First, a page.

366 A.2d 874
No. 7341Supreme Court of New Hampshire Hillsborough
Decided November 30, 1976
1. A collective bargaining contract can bind an unconsenting successor to a contracting party. Such contracts should continue in force even without the compulsion of a statute if the circumstances warrant it and there is a substantial continuity of identity in the enterprise before and after a change in employers.
2. Employees formerly in traffic division of highway department and now constituting traffic department are covered by terms of collective bargaining agreement between union and city’s department of highways entered into prior to separation of traffic division from department of highways.
James J. Barry, Jr., by brief and orally, for the plaintiff.
Elmer T. Bourque, city solicitor, by brief and orally, for the city of Manchester, Department of Traffic, and Aldermanic Traffic Committee.
Bill in equity by the plaintiff to enjoin the defendants from refusing to recognize and abide by the terms of a collective bargaining agreement between the plaintiff and the department of highways of the city of Manchester. This agreement, dated May 5, 1969, was to be in force for at least one year and was to continue from year to year thereafter subject to termination upon 30-days notice. Defendants moved to dismiss plaintiff’s bill because there is no agreement between the plaintiff and the city of Manchester with respect to the employees of its department of traffic. Hearing before Perkins, J., who granted defendants’ motion to dismiss. Plaintiff’s exceptions to the granting of this motion and to the denial of its motion to set aside the verdict were reserved and transferred.
The issue presented is whether the separation of the traffic division from the department of highways, and the creation of a separate department of traffic comprised of the same personnel terminated the rights and benefits of those employees under the collective bargaining agreement of May 5, 1969.
The department of highways of the city of Manchester is under the direction of its highway commission. When the agreement of May 5, 1969, was entered into, the highway department consisted of several divisions one of which was the traffic division. By Laws 1969, ch. 623 the city was authorized to establish a department of traffic to be administered by the members of the traffic committee of its board of mayor and aldermen. This change was effectuated by means of a referendum held in November 1969, in which the voters gave their approval. Effective January 1, 1970, all the personnel of the traffic division of the department of highways, ten employees and their superintendent, were transferred to and constitute the new department of traffic. All were members of plaintiff’s Local No. 298 except the superintendent, Henry D. Brinn.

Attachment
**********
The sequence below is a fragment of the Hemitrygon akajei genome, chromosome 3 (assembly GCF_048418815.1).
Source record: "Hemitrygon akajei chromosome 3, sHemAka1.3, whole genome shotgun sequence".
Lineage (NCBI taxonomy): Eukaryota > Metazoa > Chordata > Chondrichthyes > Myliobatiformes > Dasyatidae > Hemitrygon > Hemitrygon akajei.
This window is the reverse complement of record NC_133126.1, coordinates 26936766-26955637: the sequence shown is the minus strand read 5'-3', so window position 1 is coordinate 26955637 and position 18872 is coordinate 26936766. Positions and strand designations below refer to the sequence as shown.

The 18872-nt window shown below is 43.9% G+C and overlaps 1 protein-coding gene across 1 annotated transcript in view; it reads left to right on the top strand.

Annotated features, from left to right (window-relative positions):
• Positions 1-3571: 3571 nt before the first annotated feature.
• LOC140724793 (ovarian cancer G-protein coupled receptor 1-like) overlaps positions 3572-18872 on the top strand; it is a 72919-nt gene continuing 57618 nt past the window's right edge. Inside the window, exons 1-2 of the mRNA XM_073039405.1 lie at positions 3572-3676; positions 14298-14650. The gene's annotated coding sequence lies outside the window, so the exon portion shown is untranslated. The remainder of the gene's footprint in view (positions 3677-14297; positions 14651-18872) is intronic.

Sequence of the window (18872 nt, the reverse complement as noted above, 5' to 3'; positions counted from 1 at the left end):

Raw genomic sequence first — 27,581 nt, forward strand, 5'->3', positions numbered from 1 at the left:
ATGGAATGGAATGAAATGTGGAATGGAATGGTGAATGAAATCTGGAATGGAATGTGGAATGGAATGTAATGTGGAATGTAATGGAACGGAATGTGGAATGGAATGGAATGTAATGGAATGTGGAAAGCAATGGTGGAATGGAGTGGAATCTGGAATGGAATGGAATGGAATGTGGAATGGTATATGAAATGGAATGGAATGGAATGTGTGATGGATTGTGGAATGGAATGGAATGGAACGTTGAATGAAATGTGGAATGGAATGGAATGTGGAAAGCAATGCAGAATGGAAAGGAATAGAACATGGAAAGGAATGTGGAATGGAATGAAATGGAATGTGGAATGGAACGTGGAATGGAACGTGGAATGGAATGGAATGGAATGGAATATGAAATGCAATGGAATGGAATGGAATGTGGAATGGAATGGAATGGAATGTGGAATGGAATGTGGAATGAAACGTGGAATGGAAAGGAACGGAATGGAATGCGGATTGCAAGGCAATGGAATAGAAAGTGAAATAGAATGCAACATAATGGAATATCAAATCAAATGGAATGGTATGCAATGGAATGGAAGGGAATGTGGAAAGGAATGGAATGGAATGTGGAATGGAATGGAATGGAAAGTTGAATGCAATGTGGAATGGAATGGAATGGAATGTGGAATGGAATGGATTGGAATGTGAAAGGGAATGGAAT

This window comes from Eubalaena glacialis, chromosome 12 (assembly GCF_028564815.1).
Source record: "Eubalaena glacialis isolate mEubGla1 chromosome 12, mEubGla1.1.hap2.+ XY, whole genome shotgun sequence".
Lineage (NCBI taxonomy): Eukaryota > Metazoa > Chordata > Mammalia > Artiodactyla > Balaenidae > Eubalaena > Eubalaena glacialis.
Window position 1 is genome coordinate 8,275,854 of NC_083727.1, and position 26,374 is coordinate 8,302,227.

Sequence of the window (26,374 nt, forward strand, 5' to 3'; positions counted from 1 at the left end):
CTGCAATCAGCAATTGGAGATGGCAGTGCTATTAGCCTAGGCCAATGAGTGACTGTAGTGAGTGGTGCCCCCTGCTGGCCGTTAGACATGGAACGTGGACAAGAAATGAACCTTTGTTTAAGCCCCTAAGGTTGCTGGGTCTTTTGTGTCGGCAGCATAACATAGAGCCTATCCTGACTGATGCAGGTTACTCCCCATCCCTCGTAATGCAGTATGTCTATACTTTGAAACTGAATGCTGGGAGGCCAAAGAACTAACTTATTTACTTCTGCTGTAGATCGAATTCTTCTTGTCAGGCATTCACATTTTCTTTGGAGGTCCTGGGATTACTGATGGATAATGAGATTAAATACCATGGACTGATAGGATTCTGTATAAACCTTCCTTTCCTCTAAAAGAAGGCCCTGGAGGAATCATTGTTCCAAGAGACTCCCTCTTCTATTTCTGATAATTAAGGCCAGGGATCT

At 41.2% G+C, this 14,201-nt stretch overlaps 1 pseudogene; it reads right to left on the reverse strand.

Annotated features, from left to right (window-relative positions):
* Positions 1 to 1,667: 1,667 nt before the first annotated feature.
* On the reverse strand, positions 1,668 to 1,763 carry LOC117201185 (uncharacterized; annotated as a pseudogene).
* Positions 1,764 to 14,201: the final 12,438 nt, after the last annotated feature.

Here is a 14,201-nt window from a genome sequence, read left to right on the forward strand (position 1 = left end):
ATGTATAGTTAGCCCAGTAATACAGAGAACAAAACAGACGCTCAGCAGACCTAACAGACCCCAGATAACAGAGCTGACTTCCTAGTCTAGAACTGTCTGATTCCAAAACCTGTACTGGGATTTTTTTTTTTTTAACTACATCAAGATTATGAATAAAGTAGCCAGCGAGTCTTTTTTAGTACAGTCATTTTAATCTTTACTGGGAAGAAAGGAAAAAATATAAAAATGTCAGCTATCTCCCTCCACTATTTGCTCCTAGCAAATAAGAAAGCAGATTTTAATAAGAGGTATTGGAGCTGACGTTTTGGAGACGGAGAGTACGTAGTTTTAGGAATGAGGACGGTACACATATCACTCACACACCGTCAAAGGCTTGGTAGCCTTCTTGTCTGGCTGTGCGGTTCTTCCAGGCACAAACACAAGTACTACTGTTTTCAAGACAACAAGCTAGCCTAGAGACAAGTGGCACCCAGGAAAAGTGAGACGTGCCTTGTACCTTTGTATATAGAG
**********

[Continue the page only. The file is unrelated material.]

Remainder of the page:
An important purpose of collective bargaining agreements is to avoid industrial strife between employers and employees by establishing terms governing the employment relationship. These are terms to which both parties have agreed, and it is the understanding and expectation of the parties that they will both respect and be bound by these terms. Shulman, Reason, Contract, and Law in Labor Relations, 68 Harv. L. Rev. 999, 1001 (1955); see Laws 1975, 490:1. The “Labor Management Relations Act, 1947” does not apply to any State or political division thereof. 29 U.S.C. § 152
(2) (Supp. 1975). However, judicial decisions under that Act can be of considerable assistance in interpreting collective bargaining agreements such as that of May 5, 1969, with which we are concerned. See Windsor v. Windsor Police Dep’t Employees Ass’n, 154 Conn. 530, 536, 227 A.2d 65, 68
(1967). Hence decisions pertaining to the survival of collective bargaining contracts in the event of a change of employers are particularly helpful.